Winter movie season is just beginning, and AMC Entertainment (AMC -2.91%) has solidified itself this year as an international leader in the movie theater industry. But even long lines for all the year's holiday blockbusters may not justify a purchase of AMC's stock. Here is what investors should consider right now.
AMC has had a busy year
AMC Entertainment bought out small theater operator Starplex during the summer of 2015 to increase its footprint in non-urban markets. The company more than outdid itself in 2016, moving to purchase two other companies: small-town theater chain Carmike Cinemas and Europe-based Odeon & UCI. Carmike shareholders are set to vote on the deal on Nov. 15. AMC expects the Odeon & UCI deal to close by year's end.
The deals will cost AMC about $1.2 billion each. That $2.4 billion will buy AMC the claim to being not only America's largest theater chain but also the largest in the world. AMC owned or operated 386 theaters with 5,244 screens as of the end of June. At the time the deals were announced, Carmike had 276 theaters with 2,954 screens and Odeon & UCI had 242 theaters and 2,236 screens.
The big-spending company has also been in a race with other U.S.-based chains to rekindle interest in going to the movies. Ticket sales have been in decline since the early 2000s, but AMC has been able to drive revenue higher by increasing ticket prices.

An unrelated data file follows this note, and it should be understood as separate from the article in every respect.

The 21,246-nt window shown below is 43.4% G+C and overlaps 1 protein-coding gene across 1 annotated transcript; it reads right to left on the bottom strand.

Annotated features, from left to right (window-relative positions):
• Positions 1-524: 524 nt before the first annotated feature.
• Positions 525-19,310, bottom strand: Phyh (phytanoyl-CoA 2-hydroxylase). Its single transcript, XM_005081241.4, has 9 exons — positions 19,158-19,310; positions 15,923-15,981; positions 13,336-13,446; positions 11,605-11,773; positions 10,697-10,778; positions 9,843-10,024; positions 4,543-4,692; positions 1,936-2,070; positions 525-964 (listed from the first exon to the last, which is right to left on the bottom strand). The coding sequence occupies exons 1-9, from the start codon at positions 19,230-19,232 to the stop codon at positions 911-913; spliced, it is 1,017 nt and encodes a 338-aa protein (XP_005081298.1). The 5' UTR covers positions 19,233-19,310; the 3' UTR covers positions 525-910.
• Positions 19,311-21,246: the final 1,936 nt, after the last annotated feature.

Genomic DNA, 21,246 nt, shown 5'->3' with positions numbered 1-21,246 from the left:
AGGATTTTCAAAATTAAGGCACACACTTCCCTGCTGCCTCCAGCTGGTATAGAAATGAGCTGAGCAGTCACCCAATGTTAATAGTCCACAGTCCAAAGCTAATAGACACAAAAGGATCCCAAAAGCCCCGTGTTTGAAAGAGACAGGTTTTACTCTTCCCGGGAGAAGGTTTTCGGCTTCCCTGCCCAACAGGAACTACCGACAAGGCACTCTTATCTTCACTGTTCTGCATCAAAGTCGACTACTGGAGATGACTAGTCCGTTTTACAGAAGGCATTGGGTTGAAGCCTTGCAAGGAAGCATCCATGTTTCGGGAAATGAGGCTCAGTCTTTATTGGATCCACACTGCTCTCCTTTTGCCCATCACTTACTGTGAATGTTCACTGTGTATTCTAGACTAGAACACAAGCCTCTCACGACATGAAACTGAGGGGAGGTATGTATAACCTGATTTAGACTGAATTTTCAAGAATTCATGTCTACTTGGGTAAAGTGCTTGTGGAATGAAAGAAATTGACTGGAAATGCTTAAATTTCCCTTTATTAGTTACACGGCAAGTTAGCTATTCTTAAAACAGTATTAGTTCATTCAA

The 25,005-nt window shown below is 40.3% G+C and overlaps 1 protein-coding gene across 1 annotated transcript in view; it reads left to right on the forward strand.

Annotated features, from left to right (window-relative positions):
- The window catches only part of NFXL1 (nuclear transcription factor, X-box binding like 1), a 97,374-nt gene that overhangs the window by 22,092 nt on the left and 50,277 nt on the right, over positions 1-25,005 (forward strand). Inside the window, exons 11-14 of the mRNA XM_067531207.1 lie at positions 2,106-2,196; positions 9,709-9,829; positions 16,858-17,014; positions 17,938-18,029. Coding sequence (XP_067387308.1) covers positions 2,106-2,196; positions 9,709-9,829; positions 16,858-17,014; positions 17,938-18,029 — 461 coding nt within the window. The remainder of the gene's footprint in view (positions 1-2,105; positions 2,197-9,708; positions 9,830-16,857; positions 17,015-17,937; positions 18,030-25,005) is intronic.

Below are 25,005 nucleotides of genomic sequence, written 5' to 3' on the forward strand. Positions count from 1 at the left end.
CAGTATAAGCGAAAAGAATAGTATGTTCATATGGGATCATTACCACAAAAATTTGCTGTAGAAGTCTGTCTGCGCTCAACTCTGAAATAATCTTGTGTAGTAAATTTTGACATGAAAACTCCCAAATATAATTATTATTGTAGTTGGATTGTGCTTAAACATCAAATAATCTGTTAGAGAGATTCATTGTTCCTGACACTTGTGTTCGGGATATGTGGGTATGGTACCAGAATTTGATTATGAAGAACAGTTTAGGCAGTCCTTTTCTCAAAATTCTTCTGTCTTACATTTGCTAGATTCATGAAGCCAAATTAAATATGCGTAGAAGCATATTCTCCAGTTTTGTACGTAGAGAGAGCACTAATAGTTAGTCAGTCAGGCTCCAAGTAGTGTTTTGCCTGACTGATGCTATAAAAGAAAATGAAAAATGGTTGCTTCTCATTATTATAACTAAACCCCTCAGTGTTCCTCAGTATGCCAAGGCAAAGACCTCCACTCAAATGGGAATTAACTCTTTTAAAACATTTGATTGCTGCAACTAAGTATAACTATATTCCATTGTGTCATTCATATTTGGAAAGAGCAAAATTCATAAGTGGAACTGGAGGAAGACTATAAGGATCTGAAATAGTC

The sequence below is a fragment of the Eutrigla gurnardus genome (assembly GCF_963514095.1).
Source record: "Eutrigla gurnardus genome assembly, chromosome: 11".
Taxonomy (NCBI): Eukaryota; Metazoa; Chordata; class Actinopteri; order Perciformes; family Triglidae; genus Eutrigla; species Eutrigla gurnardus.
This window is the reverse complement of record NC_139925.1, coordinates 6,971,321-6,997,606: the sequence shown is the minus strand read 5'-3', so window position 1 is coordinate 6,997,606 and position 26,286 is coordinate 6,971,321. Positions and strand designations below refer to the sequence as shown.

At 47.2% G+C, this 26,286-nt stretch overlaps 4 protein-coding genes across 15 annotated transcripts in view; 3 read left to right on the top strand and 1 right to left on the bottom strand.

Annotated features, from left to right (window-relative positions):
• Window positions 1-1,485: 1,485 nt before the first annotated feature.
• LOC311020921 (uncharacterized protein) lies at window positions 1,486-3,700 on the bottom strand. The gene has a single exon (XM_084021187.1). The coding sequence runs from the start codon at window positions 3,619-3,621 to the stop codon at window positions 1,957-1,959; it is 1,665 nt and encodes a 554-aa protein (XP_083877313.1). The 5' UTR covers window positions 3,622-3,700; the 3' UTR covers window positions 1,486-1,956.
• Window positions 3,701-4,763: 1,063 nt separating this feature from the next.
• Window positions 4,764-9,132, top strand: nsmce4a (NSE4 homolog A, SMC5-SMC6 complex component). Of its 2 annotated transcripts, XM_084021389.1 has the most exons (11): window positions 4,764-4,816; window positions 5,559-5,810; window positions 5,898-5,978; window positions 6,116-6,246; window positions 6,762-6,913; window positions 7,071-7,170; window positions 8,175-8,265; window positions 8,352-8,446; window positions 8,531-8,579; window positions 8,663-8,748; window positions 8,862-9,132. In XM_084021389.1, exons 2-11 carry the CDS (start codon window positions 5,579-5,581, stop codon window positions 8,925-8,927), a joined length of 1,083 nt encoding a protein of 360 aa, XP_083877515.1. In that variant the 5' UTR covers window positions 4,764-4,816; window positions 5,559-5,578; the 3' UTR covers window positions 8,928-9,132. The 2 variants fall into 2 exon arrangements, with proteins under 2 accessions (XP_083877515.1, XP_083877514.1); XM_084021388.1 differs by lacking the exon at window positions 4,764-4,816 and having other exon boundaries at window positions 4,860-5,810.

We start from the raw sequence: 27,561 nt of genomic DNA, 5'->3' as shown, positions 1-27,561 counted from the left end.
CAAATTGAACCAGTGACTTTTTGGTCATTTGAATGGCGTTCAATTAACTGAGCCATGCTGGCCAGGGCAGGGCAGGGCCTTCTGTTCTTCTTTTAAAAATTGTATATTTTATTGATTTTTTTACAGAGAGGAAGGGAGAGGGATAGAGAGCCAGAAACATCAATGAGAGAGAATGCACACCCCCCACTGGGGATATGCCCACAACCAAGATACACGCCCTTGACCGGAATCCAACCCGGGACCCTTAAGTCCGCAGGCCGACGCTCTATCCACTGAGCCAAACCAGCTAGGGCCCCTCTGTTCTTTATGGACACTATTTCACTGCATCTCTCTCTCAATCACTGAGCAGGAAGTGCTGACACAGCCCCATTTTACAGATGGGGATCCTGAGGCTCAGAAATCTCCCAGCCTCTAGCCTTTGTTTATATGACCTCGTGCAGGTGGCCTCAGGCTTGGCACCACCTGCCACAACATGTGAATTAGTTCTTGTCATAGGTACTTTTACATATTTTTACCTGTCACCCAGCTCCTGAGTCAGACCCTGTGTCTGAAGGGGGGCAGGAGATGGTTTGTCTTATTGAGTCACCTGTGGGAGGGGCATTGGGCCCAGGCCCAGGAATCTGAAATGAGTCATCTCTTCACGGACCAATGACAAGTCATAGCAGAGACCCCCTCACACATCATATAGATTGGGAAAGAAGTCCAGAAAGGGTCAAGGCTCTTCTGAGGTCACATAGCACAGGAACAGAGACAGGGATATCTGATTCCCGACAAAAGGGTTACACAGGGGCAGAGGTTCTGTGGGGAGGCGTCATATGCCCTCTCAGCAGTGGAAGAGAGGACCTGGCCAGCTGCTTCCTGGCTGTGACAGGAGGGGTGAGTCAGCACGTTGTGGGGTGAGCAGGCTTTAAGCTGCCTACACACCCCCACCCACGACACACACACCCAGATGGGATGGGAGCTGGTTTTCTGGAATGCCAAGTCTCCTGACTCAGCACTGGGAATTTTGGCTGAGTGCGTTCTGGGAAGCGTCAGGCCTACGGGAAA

To justify the hikes, AMC has been investing in premium screen and audio experiences with things like 3D movies and IMAX high-definition screens. Also in the works have been efforts to install recliner seating and roll out premium food and drink menus. As a result, the company has been able to set best-ever revenue figures, in spite of falling ticket sales.
Hollywood hopes to do its part as well. Box office revenue set new records in 2015 on the back of Star Wars: The Force Awakens and Jurassic World. While 2016 is not expected to match last year's success, a new Marvel Comics movie, Doctor Strange; a Harry Potter sequel; and another Star Wars film are expected to draw big crowds as the year comes to a close.
A large theater chain with a large price tag
It may be tempting to buy AMC on excitement over the company's moves, as well as two back-to-back years of strong box office sales. With rising revenue and profits in addition to the two buyout announcements, AMC stock has been having a great 2016.
However, much of the excitement is already priced in at current valuations. The trailing-12-month price-to-earnings ratio is over 29, and the one-year-forward picture based on projections only improves the figure to a 23 time P/E.
Investors have high hopes: AMC reported 13% higher revenue and 158% higher earnings per share in the third quarter. Through the first nine months of 2016, revenue was 5% higher and earnings per share 33% higher than last year. Despite the knockout success the company has had so far, shares initially fell on the news as investors and analysts were looking for even higher revenue figures.
AMC is flying high, but so are expectations. Even with the company growing the top and bottom lines through enhancing the moviegoing experience and presenting a strong lineup of movie releases, this year's big run-up in share prices makes for an expensive purchase. And with higher-than-anticipated expenses expected to start rolling in during the fourth quarter as the company completes the Carmike and Odeon purchases, I think the stock has some room to go on sale before my interest is piqued.